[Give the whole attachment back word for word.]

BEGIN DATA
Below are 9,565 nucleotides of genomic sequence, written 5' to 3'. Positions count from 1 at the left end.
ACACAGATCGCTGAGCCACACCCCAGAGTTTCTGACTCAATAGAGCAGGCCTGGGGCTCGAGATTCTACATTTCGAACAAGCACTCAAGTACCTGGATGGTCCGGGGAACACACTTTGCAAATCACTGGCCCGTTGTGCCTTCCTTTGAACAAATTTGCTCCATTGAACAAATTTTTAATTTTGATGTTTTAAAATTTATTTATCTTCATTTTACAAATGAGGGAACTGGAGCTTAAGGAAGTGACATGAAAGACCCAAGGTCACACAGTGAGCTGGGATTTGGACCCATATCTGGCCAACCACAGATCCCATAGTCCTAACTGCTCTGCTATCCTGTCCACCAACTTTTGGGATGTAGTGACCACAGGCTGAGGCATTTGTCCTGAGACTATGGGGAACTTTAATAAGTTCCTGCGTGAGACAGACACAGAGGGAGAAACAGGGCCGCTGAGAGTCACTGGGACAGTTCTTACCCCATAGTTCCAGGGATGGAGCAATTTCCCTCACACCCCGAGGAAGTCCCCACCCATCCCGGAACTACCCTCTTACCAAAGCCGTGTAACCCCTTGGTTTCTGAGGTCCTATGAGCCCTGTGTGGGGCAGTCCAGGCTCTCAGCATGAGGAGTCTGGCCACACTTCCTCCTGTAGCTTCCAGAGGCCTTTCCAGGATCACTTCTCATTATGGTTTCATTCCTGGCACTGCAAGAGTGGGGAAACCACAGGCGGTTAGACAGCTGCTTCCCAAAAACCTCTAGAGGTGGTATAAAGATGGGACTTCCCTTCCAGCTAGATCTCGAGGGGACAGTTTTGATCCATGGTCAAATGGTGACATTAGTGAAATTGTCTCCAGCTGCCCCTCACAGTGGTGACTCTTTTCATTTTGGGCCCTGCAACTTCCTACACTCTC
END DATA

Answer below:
Below are 9,565 nucleotides of genomic sequence, written 5' to 3'. Positions count from 1 at the left end.
ACACAGATCGCTGAGCCACACCCCAGAGTTTCTGACTCAATAGAGCAGGCCTGGGGCTCGAGATTCTACATTTCGAACAAGCACTCAAGTACCTGGATGGTCCGGGGAACACACTTTGCAAATCACTGGCCCGTTGTGCCTTCCTTTGAACAAATTTGCTCCATTGAACAAATTTTTAATTTTGATGTTTTAAAATTTATTTATCTTCATTTTACAAATGAGGGAACTGGAGCTTAAGGAAGTGACATGAAAGACCCAAGGTCACACAGTGAGCTGGGATTTGGACCCATATCTGGCCAACCACAGATCCCATAGTCCTAACTGCTCTGCTATCCTGTCCACCAACTTTTGGGATGTAGTGACCACAGGCTGAGGCATTTGTCCTGAGACTATGGGGAACTTTAATAAGTTCCTGCGTGAGACAGACACAGAGGGAGAAACAGGGCCGCTGAGAGTCACTGGGACAGTTCTTACCCCATAGTTCCAGGGATGGAGCAATTTCCCTCACACCCCGAGGAAGTCCCCACCCATCCCGGAACTACCCTCTTACCAAAGCCGTGTAACCCCTTGGTTTCTGAGGTCCTATGAGCCCTGTGTGGGGCAGTCCAGGCTCTCAGCATGAGGAGTCTGGCCACACTTCCTCCTGTAGCTTCCAGAGGCCTTTCCAGGATCACTTCTCATTATGGTTTCATTCCTGGCACTGCAAGAGTGGGGAAACCACAGGCGGTTAGACAGCTGCTTCCCAAAAACCTCTAGAGGTGGTATAAAGATGGGACTTCCCTTCCAGCTAGATCTCGAGGGGACAGTTTTGATCCATGGTCAAATGGTGACATTAGTGAAATTGTCTCCAGCTGCCCCTCACAGTGGTGACTCTTTTCATTTTGGGCCCTGCAACTTCCTACACTCTC